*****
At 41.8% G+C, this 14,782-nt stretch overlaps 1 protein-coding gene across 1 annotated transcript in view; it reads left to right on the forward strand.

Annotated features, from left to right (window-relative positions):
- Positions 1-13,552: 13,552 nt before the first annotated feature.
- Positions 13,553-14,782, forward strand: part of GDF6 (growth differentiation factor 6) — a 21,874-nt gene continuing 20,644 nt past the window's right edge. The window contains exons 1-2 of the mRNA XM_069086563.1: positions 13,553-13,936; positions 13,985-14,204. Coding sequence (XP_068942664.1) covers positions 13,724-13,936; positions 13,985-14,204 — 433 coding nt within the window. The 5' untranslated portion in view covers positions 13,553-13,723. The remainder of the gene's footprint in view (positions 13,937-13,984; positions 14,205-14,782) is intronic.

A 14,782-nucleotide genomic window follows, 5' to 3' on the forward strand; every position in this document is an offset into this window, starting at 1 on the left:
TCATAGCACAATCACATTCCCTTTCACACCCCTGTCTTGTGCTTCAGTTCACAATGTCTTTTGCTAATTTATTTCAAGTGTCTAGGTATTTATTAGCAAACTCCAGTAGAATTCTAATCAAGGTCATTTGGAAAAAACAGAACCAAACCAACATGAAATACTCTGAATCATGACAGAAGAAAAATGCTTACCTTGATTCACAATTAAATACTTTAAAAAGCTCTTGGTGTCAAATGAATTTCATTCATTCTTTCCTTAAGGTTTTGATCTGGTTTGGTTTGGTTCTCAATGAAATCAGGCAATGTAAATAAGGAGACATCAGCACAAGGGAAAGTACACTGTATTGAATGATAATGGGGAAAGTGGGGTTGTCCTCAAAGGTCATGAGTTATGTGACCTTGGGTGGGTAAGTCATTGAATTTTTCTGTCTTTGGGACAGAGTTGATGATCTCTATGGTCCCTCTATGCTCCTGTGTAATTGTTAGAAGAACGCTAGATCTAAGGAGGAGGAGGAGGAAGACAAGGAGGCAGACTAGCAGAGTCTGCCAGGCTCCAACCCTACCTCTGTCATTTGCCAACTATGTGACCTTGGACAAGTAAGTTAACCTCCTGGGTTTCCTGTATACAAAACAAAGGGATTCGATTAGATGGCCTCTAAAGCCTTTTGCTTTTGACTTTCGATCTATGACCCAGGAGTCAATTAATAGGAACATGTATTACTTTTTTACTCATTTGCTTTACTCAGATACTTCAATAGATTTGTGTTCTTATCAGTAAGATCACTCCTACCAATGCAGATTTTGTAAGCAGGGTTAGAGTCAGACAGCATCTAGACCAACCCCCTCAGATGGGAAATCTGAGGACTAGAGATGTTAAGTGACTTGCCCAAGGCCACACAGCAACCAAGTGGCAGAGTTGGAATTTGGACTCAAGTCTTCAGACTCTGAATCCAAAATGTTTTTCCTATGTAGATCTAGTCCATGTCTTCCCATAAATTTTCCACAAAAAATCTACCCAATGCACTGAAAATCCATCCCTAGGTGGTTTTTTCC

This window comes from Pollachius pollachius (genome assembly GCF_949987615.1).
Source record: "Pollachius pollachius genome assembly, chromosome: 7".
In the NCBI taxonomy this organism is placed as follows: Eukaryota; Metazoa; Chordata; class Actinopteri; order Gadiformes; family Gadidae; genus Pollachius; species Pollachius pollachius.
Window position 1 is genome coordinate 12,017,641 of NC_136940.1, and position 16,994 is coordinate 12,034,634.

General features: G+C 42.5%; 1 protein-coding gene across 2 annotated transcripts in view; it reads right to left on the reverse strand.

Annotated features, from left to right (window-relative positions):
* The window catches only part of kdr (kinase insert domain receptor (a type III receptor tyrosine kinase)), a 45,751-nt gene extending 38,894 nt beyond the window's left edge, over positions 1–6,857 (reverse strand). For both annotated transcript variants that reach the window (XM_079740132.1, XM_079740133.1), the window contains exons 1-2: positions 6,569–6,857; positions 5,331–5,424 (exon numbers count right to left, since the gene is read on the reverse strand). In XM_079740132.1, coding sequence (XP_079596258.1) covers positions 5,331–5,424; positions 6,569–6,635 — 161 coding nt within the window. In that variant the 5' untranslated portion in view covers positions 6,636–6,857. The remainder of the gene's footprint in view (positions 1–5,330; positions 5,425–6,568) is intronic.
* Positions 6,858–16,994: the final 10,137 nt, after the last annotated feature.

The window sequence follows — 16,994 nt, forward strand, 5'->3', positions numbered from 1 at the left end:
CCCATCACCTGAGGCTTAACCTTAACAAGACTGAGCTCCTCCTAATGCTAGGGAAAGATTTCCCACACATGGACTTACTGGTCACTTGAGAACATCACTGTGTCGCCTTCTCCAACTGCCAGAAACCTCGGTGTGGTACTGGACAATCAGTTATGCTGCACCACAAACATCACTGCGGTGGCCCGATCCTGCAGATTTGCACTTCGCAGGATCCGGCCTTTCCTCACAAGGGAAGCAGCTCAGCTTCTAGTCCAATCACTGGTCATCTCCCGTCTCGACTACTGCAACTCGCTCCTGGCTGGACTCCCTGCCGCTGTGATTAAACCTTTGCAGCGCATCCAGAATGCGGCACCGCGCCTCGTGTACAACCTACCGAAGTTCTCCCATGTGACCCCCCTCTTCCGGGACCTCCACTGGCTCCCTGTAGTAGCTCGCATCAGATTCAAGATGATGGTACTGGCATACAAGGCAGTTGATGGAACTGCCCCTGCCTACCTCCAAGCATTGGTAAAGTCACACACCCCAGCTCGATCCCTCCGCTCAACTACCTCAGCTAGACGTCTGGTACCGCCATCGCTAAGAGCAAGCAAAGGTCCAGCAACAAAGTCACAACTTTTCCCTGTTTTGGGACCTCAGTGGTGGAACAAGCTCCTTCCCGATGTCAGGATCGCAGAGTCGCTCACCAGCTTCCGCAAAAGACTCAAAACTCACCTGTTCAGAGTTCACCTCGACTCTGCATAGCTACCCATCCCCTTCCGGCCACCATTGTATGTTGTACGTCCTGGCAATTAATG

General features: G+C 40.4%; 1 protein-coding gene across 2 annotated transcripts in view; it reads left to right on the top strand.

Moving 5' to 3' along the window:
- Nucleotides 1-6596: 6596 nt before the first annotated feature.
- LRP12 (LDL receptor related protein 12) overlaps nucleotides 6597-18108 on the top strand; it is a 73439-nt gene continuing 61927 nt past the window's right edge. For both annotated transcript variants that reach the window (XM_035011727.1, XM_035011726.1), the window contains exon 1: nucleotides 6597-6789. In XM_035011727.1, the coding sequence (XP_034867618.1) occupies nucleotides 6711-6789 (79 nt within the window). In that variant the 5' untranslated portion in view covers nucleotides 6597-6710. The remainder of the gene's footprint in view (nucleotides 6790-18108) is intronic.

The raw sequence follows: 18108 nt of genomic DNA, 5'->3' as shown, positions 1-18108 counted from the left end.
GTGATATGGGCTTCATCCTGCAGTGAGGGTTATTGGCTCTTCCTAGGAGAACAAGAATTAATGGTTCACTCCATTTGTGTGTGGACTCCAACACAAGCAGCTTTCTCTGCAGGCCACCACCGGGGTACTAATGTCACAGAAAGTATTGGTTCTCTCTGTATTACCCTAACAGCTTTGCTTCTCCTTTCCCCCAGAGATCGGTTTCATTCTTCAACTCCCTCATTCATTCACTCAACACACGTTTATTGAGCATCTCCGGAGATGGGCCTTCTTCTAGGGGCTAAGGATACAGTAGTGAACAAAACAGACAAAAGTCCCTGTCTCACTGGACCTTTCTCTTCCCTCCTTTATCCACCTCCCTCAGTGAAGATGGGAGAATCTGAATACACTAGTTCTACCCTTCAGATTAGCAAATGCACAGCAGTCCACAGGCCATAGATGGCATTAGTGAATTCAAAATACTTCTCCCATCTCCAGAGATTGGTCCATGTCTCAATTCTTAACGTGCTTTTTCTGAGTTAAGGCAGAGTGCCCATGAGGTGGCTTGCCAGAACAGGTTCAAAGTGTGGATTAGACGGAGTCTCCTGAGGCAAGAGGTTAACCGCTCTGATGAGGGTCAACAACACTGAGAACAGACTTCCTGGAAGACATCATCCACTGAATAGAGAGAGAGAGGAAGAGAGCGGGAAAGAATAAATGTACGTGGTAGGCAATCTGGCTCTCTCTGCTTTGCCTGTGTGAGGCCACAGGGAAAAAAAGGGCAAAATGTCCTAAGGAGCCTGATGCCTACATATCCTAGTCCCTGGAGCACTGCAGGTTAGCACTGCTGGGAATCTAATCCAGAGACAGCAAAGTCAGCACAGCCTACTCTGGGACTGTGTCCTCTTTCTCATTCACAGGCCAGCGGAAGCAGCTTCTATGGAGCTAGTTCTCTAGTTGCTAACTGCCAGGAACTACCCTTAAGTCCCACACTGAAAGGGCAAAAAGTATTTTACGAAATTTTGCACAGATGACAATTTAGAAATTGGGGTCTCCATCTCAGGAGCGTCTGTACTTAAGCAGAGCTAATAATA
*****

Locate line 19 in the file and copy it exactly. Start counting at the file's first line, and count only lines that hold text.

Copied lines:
- Nucleotides 1-6596: 6596 nt before the first annotated feature.